2 more ways gum disease can kill you

At this moment, there’s a 50/50 chance that your mouth is killing you.

No, I don’t mean that it’s hurting. I’m talking about something far more serious than that.

If you’re in the half of the adult population that has some degree of gum disease, it’s more than your gums and teeth that are at risk.

Research has linked gum disease to cancer and at least four other chronic and potentially fatal diseases.

It’s not that far fetched to think that the germs that cause gingivitis and other forms of gum disease could also increase the chances of throat, tongue and esophageal cancer. Research has proven all these connections to be true.

But research has also shown that the disease-causing bacteria in your mouth make kidney disease, diabetes and even arthritis more likely.

And it doesn’t stop there. Scientists continue to turn up unexpected connections between unhealthy gums and a sick body.

Before we go into that, though, let’s understand gum disease a little better.

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Gingivitis and periodontitis: which comes first?

Gingivitis can lead to periodontitis.

Gingivitis is an inflammation of the gums caused when plaque builds up on the teeth and causes inflammation of the surrounding gums. Plaque produces toxins that irritate the gums, making them bleed easily.

Left untreated, gingivitis can advance to become periodontitis. The inner layer of the gum and bone pull away from the teeth and form pockets between the teeth and gums, where food collects and bacteria grow.

The body’s immune system is taxed when it has to fight the inflammation that results from this process.

When we remember that inflammation is the root cause of a host of diseases that plague us, the connection between our gums and our health becomes a little more understandable.

Gum disease and your lungs

What’s the connection here, you say?

When you think about it, it’s not that improbable. After all, the same mouth bacteria that infect your gums can easily migrate to your lungs.

A study published in February of this year looked at the health records of 1,380 men. The authors found a significant relationship between chronic periodontitis and reduced respiratory function.

Two possible mechanisms could explain this.

If the tubes in the lungs become narrowed due to inflammation, breathing is difficult. Also, the bacteria lingering in the mouth might be breathed into the lungs and trigger infections.

Finally, researchers from three Chinese universities recently conducted an analysis of research regarding periodontal disease and lung cancer.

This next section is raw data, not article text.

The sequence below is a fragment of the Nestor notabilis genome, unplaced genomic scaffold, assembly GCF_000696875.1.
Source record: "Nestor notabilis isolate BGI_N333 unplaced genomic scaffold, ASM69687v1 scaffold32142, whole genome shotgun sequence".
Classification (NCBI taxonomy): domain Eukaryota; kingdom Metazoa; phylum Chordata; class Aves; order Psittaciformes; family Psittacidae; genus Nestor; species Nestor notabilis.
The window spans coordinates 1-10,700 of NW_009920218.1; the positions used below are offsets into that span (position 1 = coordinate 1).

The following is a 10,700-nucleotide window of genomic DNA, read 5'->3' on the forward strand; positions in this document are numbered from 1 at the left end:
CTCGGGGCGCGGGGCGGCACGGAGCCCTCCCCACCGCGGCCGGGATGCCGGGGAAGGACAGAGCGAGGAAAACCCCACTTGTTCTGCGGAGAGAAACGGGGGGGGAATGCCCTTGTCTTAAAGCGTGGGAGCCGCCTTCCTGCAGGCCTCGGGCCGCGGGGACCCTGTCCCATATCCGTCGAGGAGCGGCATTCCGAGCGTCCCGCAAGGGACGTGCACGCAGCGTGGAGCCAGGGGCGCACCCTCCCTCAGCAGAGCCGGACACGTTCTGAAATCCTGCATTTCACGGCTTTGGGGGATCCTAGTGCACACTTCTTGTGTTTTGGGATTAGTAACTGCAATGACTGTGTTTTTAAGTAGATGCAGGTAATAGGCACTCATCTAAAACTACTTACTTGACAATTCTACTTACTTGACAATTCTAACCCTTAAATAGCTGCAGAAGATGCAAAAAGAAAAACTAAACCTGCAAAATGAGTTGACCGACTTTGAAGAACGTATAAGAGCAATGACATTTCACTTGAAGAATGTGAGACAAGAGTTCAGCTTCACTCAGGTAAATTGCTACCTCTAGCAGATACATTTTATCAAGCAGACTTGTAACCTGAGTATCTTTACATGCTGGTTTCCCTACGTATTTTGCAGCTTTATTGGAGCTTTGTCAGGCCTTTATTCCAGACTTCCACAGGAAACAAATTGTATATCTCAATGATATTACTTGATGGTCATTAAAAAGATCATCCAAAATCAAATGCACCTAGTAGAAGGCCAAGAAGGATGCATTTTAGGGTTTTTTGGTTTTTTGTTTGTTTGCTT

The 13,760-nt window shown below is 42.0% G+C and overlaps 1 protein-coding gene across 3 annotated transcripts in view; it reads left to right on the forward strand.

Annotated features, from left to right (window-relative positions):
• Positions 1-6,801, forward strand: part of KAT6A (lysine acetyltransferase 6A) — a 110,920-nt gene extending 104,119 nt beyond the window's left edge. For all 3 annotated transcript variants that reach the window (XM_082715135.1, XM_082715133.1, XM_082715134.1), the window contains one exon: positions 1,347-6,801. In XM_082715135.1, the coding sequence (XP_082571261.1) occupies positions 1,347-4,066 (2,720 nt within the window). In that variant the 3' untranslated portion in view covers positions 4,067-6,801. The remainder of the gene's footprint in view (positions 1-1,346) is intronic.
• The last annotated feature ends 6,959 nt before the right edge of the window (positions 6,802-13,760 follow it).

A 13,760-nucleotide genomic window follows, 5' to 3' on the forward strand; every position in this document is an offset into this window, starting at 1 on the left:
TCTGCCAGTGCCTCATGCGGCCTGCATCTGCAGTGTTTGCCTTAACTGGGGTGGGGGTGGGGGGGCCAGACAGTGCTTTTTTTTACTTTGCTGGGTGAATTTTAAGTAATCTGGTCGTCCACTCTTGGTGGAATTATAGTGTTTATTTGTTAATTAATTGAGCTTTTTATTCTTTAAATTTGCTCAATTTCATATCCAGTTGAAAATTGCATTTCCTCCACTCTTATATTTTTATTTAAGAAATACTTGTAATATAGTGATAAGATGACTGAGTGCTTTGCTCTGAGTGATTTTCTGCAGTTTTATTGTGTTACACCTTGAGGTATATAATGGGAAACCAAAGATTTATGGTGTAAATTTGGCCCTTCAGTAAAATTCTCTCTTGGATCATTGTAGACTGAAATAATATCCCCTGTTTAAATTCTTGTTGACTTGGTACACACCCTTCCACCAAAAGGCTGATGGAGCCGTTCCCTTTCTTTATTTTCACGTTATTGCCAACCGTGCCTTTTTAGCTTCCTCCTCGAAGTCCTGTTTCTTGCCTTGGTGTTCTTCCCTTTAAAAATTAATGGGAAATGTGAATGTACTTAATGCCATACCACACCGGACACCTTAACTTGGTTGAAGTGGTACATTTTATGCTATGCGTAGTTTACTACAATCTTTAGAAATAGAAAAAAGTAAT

The evidence they found suggests that people with periodontal disease are at increased risk of developing lung cancer.

Cognitive decline

True, the gums are within shouting distance of the brain, but a connection between gum disease and Alzheimer’s disease may not be the first thing you’d think of.

Well, think again. Several recent studies have made that very connection.

One study followed 597 men for 32 years, looking specifically at cognitive decline. The study authors concluded that “risk of cognitive decline in older men increases as more teeth are lost. Periodontal disease and caries (cavities),  … are also related to cognitive decline.”

Animal studies have also linked periodontal disease with the buildup of beta-amyloid plaque — the hallmark of Alzheimer’s disease.

Finally, in a study published in January of this year, scientists identified Porphyromonas gingivalis, a bacterium commonly found where periodontitis is present, in the brains of people with Alzheimer’s.

How to protect your gums

The evidence is piling up that keeping your gums healthy can keep you disease-free and potentially increase your health span.

While your life span is simply the number of years you remain alive, your health span is the number of years you get to live free of any major life-threatening or debilitating diseases.

Here are a dozen simple ways to keep your gums healthy. Starting to practice even a few of these could improve your health span.

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  1. Researchers find association between oral bacteria and esophageal cancer — University of Louisville School of Dentistry
  2. Porphyromonas gingivalis in Alzheimer’s disease brains: Evidence for disease causation and treatment with small-molecule inhibitorsScience Advances
  3. The unexpected dangers of gum disease — Medical News Today
  4. Periodontal Disease and Incident Lung Cancer Risk: A Meta‐Analysis of Cohort StudiesJournal of Periodontology
  5. Association Between Periodontal Disease and Erectile Dysfunction: A Systematic ReviewAmerican Journal of Men’s Health
  6. Chronic periodontitis and reduced respiratory functionJournal of Clinical Periodontology
Joyce Hollman

By Joyce Hollman

Joyce Hollman is a writer based in Kennebunk, Maine, specializing in the medical/healthcare and natural/alternative health space. Health challenges of her own led Joyce on a journey to discover ways to feel better through organic living, utilizing natural health strategies. Now, practicing yoga and meditation, and working towards living in a chemical-free home, her experiences make her the perfect conduit to help others live and feel better naturally.